Scleroderma Secrets: the Unmentionable Topics That Patients Hide

Scleroderma Secrets: the Unmentionable Topics That Patients Hide

Scleroderma and the Ordinary Girl
Writing about scleroderma is important. It helps to raise awareness, and with any luck, funding for research to help find a cure will follow. I believe that one of the most important sources of information comes from the patients themselves. There is nothing more real than reading the everyday experiences of someone living with the disease.

However, in my humble opinion, there is a list of subjects that are rarely discussed regarding this disease. I call them the scleroderma unmentionables — taboo topics that are too revolting and embarrassing to talk about.

I have noticed that I am comfortable writing about my pain levels, fatigue, medications, or insomnia in this column. However, I don’t really write about the unmentionables. So it’s your lucky day, readers — buckle up, because here we go.

Fecal incontinence, aka crapping oneself, can be part of having scleroderma. This unmentionable part of the disease results in having to carry around changes of underwear and flushable wipes, dreading the next social occasion, and continual washing and laundering. It makes life exhausting and complicated, on top of all the socially acceptable mentionable symptoms that everyone already knows so much about. (Incidentally, what about one of the tests associated with fecal incontinence — an anorectal manometrySounds like a fun wee procedure, right?)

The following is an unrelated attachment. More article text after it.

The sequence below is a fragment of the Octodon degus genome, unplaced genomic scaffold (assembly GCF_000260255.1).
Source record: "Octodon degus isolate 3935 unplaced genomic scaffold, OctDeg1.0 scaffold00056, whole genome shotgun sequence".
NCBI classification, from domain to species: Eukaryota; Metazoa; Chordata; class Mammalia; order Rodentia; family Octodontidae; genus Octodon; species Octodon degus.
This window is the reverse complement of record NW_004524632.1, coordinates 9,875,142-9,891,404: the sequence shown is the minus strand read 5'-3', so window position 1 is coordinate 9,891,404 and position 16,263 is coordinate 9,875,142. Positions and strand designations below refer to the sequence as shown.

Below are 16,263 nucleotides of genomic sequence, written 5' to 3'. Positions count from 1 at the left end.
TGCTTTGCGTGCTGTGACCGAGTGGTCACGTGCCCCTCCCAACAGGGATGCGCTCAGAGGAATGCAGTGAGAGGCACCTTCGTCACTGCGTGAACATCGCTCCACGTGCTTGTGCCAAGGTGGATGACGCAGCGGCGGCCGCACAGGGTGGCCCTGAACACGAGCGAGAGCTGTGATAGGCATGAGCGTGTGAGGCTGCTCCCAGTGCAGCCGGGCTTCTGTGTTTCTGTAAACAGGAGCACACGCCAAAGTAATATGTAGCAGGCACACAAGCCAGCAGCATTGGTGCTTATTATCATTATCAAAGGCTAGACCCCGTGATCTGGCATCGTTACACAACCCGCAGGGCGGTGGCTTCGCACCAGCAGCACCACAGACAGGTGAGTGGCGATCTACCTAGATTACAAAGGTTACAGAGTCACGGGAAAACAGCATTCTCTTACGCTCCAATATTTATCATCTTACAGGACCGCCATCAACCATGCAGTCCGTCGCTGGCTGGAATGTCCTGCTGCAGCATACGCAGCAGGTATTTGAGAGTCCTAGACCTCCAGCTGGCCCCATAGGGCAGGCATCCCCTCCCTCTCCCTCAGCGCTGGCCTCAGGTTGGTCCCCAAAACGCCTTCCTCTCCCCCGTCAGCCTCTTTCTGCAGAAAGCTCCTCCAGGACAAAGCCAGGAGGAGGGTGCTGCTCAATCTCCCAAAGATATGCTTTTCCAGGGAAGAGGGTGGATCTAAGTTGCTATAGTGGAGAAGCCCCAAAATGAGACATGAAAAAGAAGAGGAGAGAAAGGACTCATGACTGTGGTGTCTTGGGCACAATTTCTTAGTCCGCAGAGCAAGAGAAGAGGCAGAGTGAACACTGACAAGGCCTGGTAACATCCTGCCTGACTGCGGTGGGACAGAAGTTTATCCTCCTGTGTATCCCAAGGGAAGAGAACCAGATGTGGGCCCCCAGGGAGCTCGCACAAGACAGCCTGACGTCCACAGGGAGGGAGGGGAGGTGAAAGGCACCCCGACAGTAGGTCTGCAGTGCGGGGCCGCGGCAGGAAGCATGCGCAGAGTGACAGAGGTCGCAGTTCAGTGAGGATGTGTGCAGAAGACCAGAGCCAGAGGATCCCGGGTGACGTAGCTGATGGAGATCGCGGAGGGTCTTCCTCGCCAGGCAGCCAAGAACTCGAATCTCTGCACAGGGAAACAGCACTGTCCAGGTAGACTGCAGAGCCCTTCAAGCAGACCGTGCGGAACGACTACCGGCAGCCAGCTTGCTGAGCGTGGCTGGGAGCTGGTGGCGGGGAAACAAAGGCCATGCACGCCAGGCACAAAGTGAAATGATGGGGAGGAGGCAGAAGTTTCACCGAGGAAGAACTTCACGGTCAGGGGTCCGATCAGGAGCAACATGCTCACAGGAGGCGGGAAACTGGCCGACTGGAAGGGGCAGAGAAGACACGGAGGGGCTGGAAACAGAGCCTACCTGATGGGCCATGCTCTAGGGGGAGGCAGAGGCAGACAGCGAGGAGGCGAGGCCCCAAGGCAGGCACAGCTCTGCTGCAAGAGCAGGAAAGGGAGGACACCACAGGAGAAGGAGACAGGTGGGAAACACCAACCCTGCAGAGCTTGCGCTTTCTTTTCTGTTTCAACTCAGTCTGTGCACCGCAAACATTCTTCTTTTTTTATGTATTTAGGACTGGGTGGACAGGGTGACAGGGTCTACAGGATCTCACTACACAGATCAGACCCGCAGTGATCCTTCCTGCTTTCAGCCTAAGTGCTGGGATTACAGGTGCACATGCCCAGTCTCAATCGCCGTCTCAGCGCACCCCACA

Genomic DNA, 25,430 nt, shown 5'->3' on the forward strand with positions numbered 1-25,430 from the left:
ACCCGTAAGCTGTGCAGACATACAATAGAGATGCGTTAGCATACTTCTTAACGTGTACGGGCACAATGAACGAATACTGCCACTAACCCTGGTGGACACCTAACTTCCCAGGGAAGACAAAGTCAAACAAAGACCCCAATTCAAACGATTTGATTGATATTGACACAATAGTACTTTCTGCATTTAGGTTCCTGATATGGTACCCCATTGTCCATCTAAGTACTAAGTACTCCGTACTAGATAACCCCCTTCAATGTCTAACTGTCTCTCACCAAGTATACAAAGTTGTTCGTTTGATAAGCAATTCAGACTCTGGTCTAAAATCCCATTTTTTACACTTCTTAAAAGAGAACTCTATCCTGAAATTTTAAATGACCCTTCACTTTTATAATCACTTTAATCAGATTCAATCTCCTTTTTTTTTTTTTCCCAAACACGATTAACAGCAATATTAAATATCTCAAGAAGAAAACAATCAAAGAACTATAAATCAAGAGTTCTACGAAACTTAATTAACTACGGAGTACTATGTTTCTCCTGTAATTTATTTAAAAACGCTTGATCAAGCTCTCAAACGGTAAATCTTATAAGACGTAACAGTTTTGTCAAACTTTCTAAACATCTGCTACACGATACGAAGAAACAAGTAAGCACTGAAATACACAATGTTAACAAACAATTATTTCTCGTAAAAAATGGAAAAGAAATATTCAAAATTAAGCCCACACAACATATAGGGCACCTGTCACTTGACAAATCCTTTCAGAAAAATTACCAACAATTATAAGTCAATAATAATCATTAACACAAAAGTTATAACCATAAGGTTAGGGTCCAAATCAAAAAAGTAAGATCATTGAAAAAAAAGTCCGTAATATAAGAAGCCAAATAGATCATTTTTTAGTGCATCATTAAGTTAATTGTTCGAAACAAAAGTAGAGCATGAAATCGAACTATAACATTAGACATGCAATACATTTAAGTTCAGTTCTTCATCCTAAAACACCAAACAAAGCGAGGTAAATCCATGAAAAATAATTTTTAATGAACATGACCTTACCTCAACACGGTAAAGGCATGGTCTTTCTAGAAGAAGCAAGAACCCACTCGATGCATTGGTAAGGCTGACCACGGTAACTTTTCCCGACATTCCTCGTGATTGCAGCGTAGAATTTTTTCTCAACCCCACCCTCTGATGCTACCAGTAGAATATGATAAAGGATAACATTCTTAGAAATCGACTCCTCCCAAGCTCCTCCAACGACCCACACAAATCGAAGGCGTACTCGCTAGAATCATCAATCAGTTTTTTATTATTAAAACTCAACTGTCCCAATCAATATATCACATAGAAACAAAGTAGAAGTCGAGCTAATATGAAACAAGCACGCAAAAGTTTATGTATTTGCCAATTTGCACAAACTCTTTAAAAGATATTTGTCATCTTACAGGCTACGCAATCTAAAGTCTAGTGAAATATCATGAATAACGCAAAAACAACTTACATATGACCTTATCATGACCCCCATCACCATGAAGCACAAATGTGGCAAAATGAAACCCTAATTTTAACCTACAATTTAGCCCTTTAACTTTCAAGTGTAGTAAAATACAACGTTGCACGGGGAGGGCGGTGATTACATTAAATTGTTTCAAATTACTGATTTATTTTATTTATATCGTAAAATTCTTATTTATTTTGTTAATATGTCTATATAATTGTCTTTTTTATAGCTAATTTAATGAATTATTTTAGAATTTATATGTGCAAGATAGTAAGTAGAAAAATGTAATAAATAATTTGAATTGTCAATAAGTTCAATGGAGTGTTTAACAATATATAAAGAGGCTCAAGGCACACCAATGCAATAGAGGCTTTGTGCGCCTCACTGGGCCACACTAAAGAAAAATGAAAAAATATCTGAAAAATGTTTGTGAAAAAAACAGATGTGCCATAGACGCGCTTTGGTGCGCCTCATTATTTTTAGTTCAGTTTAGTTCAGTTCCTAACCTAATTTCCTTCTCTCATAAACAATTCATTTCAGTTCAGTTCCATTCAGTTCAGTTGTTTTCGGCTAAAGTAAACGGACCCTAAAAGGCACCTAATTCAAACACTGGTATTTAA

Urinary tract infections (UTIs) are particularly common in those who are immunosuppressed. These frequent infections not only mean having to deal with physical discomfort, but there are also the associated odors, frequent toilet visits, and the impact they can have on our sex lives. How many times have my female scleroderma readers been asked by their nurses, “Are you wiping from front to back, dear? You must pay attention to your personal hygiene.” To which I always wearily reply, “Yes, I’m well aware of these things,” while feeling judged, unclean, and uneducated.